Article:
A trader monitors the screen on a trading floor in London.

London - Britain's top share index edged higher on Monday, led for a fourth straight session by growth-sensitive stocks, but it underperformed European peers after concerns about government interference knocked utilities.

Utility firms fell after Britain's Energy Secretary Ed Davey wrote to regulators over the weekend saying profit margins of big energy companies' gas supply units were too high.

Davey suggested dominant player British Gas may have to be broken up, the Financial Times reported late on Sunday. Centrica , the owner of British Gas, lost 3.7 percent, the top FTSE 100 faller, while SSE shed 1.6 percent.

Soaring energy costs have become a big political issue in Britain since Labour leader Ed Miliband said last September he would freeze consumer bills for 20 months if he won power.

“The comments from the Labour Party impacted the utilities quite heavily last year and this adds further fuel to the fire,” said Manoj Ladwa, head of trading at TJM Partners.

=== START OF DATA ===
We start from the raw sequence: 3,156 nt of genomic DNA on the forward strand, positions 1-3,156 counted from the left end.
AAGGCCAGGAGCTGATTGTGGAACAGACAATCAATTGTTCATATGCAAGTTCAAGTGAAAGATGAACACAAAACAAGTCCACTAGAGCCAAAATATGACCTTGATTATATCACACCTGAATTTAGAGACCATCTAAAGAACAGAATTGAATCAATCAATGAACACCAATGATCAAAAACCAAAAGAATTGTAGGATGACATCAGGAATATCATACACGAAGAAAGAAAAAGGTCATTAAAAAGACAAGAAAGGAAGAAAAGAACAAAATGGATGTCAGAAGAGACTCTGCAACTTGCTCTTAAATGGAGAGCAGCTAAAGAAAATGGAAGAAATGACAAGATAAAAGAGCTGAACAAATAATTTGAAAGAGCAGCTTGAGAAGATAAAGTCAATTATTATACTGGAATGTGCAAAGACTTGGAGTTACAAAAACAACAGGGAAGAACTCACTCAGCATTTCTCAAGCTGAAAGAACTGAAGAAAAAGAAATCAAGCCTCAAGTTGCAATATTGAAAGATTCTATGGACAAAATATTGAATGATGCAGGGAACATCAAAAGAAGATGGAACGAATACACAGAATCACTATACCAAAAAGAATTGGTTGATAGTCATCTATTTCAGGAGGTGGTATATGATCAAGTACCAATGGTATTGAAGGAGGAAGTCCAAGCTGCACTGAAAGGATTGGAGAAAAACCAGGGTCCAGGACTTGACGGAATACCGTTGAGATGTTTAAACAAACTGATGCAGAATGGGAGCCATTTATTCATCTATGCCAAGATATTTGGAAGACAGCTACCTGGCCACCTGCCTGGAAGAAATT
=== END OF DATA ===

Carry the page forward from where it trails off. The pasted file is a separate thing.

“Initially, it was just the opposition party kicking up a stink, but now it's government ministers, it takes it to a new level and creates uncertainty for companies in that industry.”

In all, utilities trimmed 2.5 points off the index, which edged up 5.08 points, or 0.1 percent, at 5,676.76, compared to a 0.3 percent rise on the German DAX and a 0.4 percent gain on the French CAC.



European stock markets were tracking buoyant markets in Asia, where Tokyo's Nikkei led gainers after Wall Street managed to weather a seemingly disappointing US jobs report on Friday.

“We're being entirely driven by the comparatively benign performance by Asian markets overnight, and the sense that the weak payroll number on Friday may encourage the Fed to think about its policies,” said Jeremy Batstone-Carr, analyst at Charles Stanley.

New Federal Reserve Chair Janet Yellen will have a chance to show how committed she is to winding down the Fed's support for the economy when she faces US lawmakers on Tuesday, with investors also looking for tweaks to the Fed's “forward guidance” policy of low rates.

Leading gainers were energy services firms. Petrofac was the top riser, up 3.9 percent after HSBC raised the firm to “overweight”, saying that risks have been overly discounted given its attractive bid pipeline.

The stock is down 17 percent since early November, with several profit warnings hitting the sector over the last year. - Reuters